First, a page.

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December Crisis (1768)

From Wikipedia, the free encyclopedia

Gustaf Lundberg - Portrait of Adolf Frederick, King of Sweden - WGA13779
Gustaf Lundberg - Portrait of Adolf Frederick, King of Sweden - WGA13779

December Crisis (1768) (Swedish: Decemberkrisen) was a political crisis which occurred in Sweden in December 1768 when Adolf Frederick, King of Sweden, demonstrated against his limited powers by refusing to sign state documents, thereby paralyzed the government and bringing about a new Riksdag of the Estates.

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So one way to think about the history of all the change that's happened over the last 200 years on the planet Earth is to think of it as a transformation of the way in which human beings get and use energy. Human societies prior to 1800 and really prior to 1850 used energy just from a few sources. They burned wood as fuel. They sometimes used wind to move boats or turn windmills or things like that. And they also used animal and human power to pull things, to cut things down and so on and so forth. After 1850 in particular, as coal becomes more and more widely used, what's happening is that human societies are digging up energy stored millions of years ago and turning it into forces that transformed the entire economy, the entire world around them. Coal, of course, will be succeeded by oil. And this will change human history once again, because we have one kind of Industrial Revolution with coal. We have a different kind of Industrial Revolution with oil. We have one kind of society with coal, we have a different kind of society with oil and not just a different kind of society and a different kind of economy, but different kinds of foreign policy, different kinds of internal politics, and maybe a different kind of future as well. Just to state as clearly as possible that historical difference between how coal and oil structure society differently, we just put it like this. Coal concentrates. Oil disperses. If you want to move things with coal, it turns out, or at least as how human society has developed after 1850, you can move it along tracks, in the case of a train. You need a lot of coal to do this. And you can only move things where the train tracks go. But oil is much more successful as a fuel for smaller vehicles, for more versatile vehicles. And so with coal, you get the train. With oil, you get cars, you get trucks, and you get a much more dispersed and flexible transportation system. Oil also is more efficient per unit of weight and volume in producing energy, and is easier in certain ways to move. And that has some interesting effects as well. Just to give you one example, if you build a Naval fleet that's powered by coal, you need to have coaling stations all around the world. This was the quandary that the British empire found itself in around 1900. It had a fleet of battleships powered by coal. And it needed to maintain these stations around the world. And that helps to drive its policy of trying to hold onto as much of the empire as possible. With oil power ships, however, you don't need that same kind of network of stations. You need other things as well, which we'll talk about in just a second. But oil in general gives more flexibility to the economies of the great powers of the world. We would see this very clearly in the way that oil drives US economy in the 20th century and particularly after World War II. Of course, throughout the history of human beings' use of petroleum, what we find is a continual search to find more sources of it. The US was the world's greatest producer and consumer of petroleum by early in the 20th century. But already, US authorities and US companies are looking for new sources overseas and trying to make links that will ensure a steady flow of petroleum back to an economy that is increasingly dependent on the automobile. Now, Britain already had a powerful presence by the early 20th century in the Middle East. And to a large extent, the history of the next 50 years or so after 1900, in the Middle East, is the history of the United States making inroads into that British hegemony, in particular, in building an alliance with the kings of the new state of Saudi Arabia between the 1920s and the 1940s. And that alliance would sustain the American internal combustion economy after World War II, despite all the ups and downs of domestic production and all the other ups and downs of world production that would also affect the US economy over those years. So at the end of World War II, not only does the US dominate the world economy, not only does it dominate world industrial production, it also controls the bulk of the world's supply of petroleum. And look what it does with that supply after World War II. It continues to prosper because of the world's largest automobile industry. And more Americans own cars than ever before, and perhaps more than ever since, by some measures. The US converts fully to an internal combustion focused transportation system, builds a massive interstate network of superhighways that essentially replaces train travel as a mode of in-state and out-of-state travel. It produces a whole host of new products, many of them generated in the research machine of that industry - higher education symbiosis, produces this whole host of products from petroleum, all kinds of plastics, fertilizers, industrial solvents all kinds of things that you could never imagine would be generated from petroleum are generated from petroleum in those years. And they become important parts of American industry and of American every day life. The abundance of oil and the abundance of energy in the post-war United States economy has other profound effects as well. If you look at the development of the South after World War II, one thing is inescapably clear. Even before you had desegregation, another impediment that was holding back the economic development of the South was removed by this abundant energy. And that is the pervasive ways in which heat and humidity discouraged immigrants and migrants, internal migrants, from moving to the South, discouraged investment, discouraged industry from expanding in the South. The invention of air conditioning, of course, depends on this abundant supply of cheap energy, an abundant supply that ultimately is generated out of the ground, from oil. Air conditioning transforms the South as much as any other single development since the Civil War. Without it, it's impossible to imagine the vast shift of industry, of business, of Northerners and Midwesterners into the South and later into the Southwest into states like Arizona and so on that you see after 1950. And that will completely transform the American economy. It's also the case that without air conditioning, my colleague Louis would be lost. He would have died of dehydration long ago. He would have never been able to grow to the tender age of 18, when he was able to leave for more northern climes.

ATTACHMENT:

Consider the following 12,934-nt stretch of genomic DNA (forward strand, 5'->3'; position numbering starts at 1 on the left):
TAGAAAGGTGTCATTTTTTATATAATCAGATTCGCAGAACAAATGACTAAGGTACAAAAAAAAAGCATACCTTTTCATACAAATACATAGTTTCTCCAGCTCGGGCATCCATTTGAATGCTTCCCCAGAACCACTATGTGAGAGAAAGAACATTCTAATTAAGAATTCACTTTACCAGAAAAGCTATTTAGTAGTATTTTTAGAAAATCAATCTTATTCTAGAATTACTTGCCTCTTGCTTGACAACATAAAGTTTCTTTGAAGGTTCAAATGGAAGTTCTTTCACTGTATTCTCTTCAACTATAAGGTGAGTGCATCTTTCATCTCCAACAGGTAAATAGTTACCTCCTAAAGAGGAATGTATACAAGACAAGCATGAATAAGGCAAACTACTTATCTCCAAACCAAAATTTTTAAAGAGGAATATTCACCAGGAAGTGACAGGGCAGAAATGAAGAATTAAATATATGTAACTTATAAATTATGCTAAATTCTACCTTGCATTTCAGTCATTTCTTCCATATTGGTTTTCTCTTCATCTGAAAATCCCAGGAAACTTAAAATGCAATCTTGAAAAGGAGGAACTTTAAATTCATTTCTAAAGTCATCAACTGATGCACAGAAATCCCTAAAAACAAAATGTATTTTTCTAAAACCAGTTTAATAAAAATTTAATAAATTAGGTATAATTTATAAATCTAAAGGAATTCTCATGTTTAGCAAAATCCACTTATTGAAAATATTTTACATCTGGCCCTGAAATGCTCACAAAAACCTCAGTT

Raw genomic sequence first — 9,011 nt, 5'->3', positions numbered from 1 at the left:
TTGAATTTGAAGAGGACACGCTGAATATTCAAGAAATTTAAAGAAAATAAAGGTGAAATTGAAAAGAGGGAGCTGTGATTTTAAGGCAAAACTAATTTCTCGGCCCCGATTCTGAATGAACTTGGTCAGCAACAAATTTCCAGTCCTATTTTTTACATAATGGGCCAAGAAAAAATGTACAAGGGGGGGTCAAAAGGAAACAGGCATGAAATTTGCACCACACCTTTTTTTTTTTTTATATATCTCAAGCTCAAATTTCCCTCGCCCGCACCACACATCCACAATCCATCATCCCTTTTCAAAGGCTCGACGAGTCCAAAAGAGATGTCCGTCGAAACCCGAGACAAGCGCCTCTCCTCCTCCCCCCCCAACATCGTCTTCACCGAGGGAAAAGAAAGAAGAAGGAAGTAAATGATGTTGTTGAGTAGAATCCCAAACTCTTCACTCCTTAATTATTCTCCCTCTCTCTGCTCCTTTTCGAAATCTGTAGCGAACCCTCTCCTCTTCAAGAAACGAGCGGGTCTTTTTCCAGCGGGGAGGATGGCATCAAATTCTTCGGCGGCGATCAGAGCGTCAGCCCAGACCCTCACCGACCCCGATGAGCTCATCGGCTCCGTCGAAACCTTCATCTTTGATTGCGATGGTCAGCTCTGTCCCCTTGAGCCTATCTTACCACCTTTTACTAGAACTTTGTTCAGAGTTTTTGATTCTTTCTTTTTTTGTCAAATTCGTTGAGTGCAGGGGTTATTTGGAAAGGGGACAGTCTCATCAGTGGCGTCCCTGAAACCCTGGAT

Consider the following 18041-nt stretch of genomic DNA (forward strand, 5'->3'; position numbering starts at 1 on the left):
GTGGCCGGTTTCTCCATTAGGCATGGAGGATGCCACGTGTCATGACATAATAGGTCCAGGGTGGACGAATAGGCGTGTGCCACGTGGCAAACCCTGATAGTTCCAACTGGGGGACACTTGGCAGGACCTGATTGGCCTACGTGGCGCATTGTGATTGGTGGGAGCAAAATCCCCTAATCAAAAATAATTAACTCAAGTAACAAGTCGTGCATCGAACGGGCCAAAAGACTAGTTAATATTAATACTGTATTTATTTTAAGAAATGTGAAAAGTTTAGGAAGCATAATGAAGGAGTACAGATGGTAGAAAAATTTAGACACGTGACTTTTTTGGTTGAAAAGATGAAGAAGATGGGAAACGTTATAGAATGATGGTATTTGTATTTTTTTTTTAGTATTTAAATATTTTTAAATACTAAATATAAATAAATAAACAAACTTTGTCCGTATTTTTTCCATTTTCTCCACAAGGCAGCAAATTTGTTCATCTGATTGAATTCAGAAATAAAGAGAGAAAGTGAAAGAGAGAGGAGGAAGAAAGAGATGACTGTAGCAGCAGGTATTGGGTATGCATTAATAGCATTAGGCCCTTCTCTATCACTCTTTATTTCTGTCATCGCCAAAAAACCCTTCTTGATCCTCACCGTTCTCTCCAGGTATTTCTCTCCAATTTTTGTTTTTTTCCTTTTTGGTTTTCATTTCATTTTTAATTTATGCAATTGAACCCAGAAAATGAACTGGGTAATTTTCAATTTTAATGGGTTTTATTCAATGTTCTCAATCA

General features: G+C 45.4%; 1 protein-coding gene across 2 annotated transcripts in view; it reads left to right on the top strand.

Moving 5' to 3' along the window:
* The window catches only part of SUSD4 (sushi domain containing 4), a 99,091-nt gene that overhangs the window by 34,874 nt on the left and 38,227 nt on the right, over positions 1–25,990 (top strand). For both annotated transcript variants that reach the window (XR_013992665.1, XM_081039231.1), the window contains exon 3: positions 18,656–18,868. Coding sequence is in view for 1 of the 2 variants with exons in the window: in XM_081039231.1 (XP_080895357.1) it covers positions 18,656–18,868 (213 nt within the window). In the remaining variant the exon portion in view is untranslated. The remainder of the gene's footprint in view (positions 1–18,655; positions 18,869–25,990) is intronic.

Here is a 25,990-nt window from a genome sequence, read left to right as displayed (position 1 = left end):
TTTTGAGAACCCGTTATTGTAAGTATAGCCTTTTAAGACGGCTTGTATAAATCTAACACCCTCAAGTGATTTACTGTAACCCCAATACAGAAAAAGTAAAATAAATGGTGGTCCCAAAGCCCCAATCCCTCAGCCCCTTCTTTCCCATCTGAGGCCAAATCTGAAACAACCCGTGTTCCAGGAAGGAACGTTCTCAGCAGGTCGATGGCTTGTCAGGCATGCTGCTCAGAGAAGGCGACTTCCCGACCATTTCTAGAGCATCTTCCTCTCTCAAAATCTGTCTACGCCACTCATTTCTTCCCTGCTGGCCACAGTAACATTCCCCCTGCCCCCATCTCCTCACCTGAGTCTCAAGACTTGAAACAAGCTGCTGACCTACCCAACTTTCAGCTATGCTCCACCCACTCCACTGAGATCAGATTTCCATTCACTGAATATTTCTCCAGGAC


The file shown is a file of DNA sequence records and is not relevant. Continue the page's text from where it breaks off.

The December Crisis is described as the only occasion when the king himself attempted to assert his power; previous attempts had always been staged by his queen, Louisa Ulrika of Prussia. In 1767, French envoy Louis Auguste Le Tonnelier de Breteuil suggested a coup to increase royal power to the Hovpartiet.


In December 1768, the king refused to sign state documents in protest to his limited power and on 15 December, the king formally resigned his throne in order to bring about the gathering of a new Riksdag, during which a reform to increase his capacity could be introduced. This created a difficult political situation, as he had thereby technically abdicated and the nation was in interregnum. The Hovpartiet suggested that the crisis could be used to stage a coup to establish absolute monarchy. The queen opposed because she did not consider the time right for such a step and advocated negotiation with the Hats (party) and the Caps (party), but at this point, the Hovpartiet for the first time turned to the Crown Prince rather than the queen; however, the crisis could not be used for a coup because the Caps party broke an agreement.


On 20 December the government agreed to assemble the Riksdag and promised new reforms, and the king thereby agreed to retake the throne, and thereby, the crisis was averted and the government could function again.

The Riksdag was however not assembled until 1769, and it did not give the royal house more than an increased allowance.

See also


  • Adolf Fredrik, urn:sbl:5574, Svenskt biografiskt lexikon (art av L. Stavenow.), hämtad 2015-10-03.
  • Olof Jägerskiöld (1945). Lovisa Ulrika. Stockholm: Wahlström & Widstrand. ISBN
This page was last edited on 24 December 2017, at 17:29